Administration Continues Apparent Policy of Harassing Pakistani Drone Critics

Yesterday, US officials detained and questioned former cricket star turned politician and drone critic Imran Khan in Canada before allowing him to travel on to New York.

Khan told his followers on Twitter on Friday that he was detained and interrogated about his views on drones.

A State Department official confirmed Khan had been briefly detained, but said the Pakistani politician was later released to travel the United States. “The issue was resolved and Mr. Khan is welcome in the United States,” said the official.

[snip]

Khan, who led a protest march to northern Pakistan earlier this month to protest U.S. drone strikes, sent a message about the incident on Twitter on Friday, vowing to continue opposing the deadly attacks. “Nothing will change my stance,” he said.

“I was taken off from plane and interrogated by U.S. Immigration in Canada on my views on drones. My stance is known. Drone attacks must stop,” Khan tweeted on Friday afternoon.

This is not an isolated example of harassment. This is at least the third time this year that the US has delayed or denied entry to the US for Pakistani drone critics.

In April, the government stalled on giving Shahzad Akbar, a lawyer suing the US for its drone strikes, a visa to speak at an anti-drone conference.

If you want to see how President Obama’s drone war efficiently turns America’s friends into adversaries, meet Pakistani attorney Shahzad Akbar. After getting his legal education in the United Kingdom, Akbar returned to his native Islamabad to practice the kind of corporate and public accountability law that the U.S. says its hopes to encourage in Pakistan. He worked with the U.S. Agency for International Development on trade issues. While prosecuting a Pakistan consular officer who was selling visas, he coordinated his case with the FBI.

Then came the Obama administration’s escalation of the drone war. Now Akbar is a full-time critic of the U.S. government who was repeatedly denied a visa to visit Washington. After a spate of news articles, Akbar was granted permission to travel to Washington this weekend, where he warned Americans about the consequences of a remote control war where no U.S. lives are lost and Pakistani civilian casualties are routinely downplayed.

And in May, the government refused a visa to Muhammad Danish Qasim, preventing him from traveling to Seattle to accept an award for a film he made

In particular, “the film identifies the problems faced by families who have become victims of drone missiles, and it unearths the line of action which terrorist groups adopt to use victimised families for their vested interests.” In other words, it depicts the tragedy of civilian deaths, and documents how those deaths are then successfully exploited by actual Terrorists for recruitment purposes.

We can’t have the U.S. public learning about any of that. In April, Qasim was selected as the winner of the Audience Award for Best International Film at the 2012 National Film Festival For Talented Youth, held annually in Seattle, Washington. Qasim, however, along with his co-producers, were prevented from traveling to the U.S. to accept their award and showcase their film because their request for a visa to travel to the U.S. was denied. The Tribune reported: “Despite being chosen for the award, the filmmakers were unable to attend the award ceremony as their visa applications were rejected twice.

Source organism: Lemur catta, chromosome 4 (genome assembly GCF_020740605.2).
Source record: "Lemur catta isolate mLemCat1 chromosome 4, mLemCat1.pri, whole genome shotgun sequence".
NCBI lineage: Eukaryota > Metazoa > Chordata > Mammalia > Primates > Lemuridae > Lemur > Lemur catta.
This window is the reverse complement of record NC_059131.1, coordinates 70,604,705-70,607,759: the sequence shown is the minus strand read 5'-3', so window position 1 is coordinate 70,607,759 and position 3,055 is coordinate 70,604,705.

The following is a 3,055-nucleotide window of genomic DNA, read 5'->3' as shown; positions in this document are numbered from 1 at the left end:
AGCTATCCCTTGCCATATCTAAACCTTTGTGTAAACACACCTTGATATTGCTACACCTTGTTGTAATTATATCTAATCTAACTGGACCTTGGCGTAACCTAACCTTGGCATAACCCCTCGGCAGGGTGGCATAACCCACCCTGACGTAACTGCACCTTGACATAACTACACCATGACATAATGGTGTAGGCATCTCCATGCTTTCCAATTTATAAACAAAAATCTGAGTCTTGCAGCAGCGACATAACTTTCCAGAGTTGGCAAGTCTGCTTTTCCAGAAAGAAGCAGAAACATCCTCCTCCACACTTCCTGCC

This is becoming a pattern in which the US harasses any Pakistanis who might speak out against drones in this country.

Why is the government so afraid of Pakistanis explaining to Americans what the drone attacks look like from a Pakistani perspective?

Tweet about this on Twitter0Share on Reddit0Share on Facebook0Google+0Email to someone

12 Responses to Administration Continues Apparent Policy of Harassing Pakistani Drone Critics

  • 1
  • 2
  • 3
  • 4
  • 5
  • 6
  • 7
  • 8
  • 9
  • 10
  • 11
  • 12
Emptywheel Twitterverse
bmaz RT @goldengateblond: MSNBC: Harrison Ford Crashed His Plane FOX: Member of the Hollywood Elite Crashed His Plane CNN: We Found a Plane!
4hreplyretweetfavorite
emptywheel @ColMorrisDavis Interesting move fr Chevron. @DavidColeGtown
4hreplyretweetfavorite
bmaz @fordm Jesus.
4hreplyretweetfavorite
emptywheel @DavidColeGtown Also dodging issues of WHY it appears (acc to CIA) there were no heroes. Which still exist under Obama @ColMorrisDavis
4hreplyretweetfavorite
emptywheel @DavidColeGtown Yes. Unlike you I read things before I comment on them. You're doing CIA's work right now. Congrats! @ColMorrisDavis
4hreplyretweetfavorite
emptywheel @ColMorrisDavis At a time, of course, when they were trying to get Yoo to invent docs to approve stuff that wasn't approved @DavidColeGtown
4hreplyretweetfavorite
emptywheel @ColMorrisDavis Plus CIA got to make sure 2003 DOD OLC memo worked for them. @DavidColeGtown
4hreplyretweetfavorite
bmaz .@sahilkapur @hillhulse And, yet, Loretta Lynch is an absolutely horrible nominee: https://t.co/K6jnEfMeVv
4hreplyretweetfavorite
bmaz RT @davidminpdx: Prison documentary I helped to produce, the Mind of Mark DeFriest, opens in NY and LA tomorrow. Schedule: http://t.co/KQbo
4hreplyretweetfavorite
bmaz The secret nature of police culture encourages rampant abuse and brutality | Rare http://t.co/oUEbELi71k via @BlanksSlate
4hreplyretweetfavorite
emptywheel @DavidColeGtown Are you, by your own logic, claiming that George Tenet is your hero? @ColMorrisDavis
4hreplyretweetfavorite
emptywheel @DavidColeGtown Did I say that? Look, if you don't even acknowledge documented CIA tampering, reporting is not credible. @ColMorrisDavis
4hreplyretweetfavorite
October 2012
S M T W T F S
« Sep   Nov »
 123456
78910111213
14151617181920
21222324252627
28293031